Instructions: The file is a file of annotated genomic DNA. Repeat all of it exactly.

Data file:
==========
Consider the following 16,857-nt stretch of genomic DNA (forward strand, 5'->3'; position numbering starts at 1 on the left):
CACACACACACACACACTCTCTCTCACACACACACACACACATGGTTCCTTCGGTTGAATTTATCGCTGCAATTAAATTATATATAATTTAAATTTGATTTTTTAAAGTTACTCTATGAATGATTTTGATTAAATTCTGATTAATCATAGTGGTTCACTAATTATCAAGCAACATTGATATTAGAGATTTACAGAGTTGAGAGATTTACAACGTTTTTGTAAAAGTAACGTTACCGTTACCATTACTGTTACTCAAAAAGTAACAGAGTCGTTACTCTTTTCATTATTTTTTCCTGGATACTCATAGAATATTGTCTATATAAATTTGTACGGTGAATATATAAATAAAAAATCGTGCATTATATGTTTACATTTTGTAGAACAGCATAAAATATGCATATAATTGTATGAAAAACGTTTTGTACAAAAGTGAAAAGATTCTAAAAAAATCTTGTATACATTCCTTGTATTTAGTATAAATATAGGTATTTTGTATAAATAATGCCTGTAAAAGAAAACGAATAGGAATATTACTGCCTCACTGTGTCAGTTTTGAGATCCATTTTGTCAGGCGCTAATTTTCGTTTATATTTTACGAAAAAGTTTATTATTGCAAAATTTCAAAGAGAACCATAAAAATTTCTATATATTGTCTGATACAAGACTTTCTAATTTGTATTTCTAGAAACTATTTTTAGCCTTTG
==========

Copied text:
Consider the following 16,857-nt stretch of genomic DNA (forward strand, 5'->3'; position numbering starts at 1 on the left):
CACACACACACACACACTCTCTCTCACACACACACACACACATGGTTCCTTCGGTTGAATTTATCGCTGCAATTAAATTATATATAATTTAAATTTGATTTTTTAAAGTTACTCTATGAATGATTTTGATTAAATTCTGATTAATCATAGTGGTTCACTAATTATCAAGCAACATTGATATTAGAGATTTACAGAGTTGAGAGATTTACAACGTTTTTGTAAAAGTAACGTTACCGTTACCATTACTGTTACTCAAAAAGTAACAGAGTCGTTACTCTTTTCATTATTTTTTCCTGGATACTCATAGAATATTGTCTATATAAATTTGTACGGTGAATATATAAATAAAAAATCGTGCATTATATGTTTACATTTTGTAGAACAGCATAAAATATGCATATAATTGTATGAAAAACGTTTTGTACAAAAGTGAAAAGATTCTAAAAAAATCTTGTATACATTCCTTGTATTTAGTATAAATATAGGTATTTTGTATAAATAATGCCTGTAAAAGAAAACGAATAGGAATATTACTGCCTCACTGTGTCAGTTTTGAGATCCATTTTGTCAGGCGCTAATTTTCGTTTATATTTTACGAAAAAGTTTATTATTGCAAAATTTCAAAGAGAACCATAAAAATTTCTATATATTGTCTGATACAAGACTTTCTAATTTGTATTTCTAGAAACTATTTTTAGCCTTTG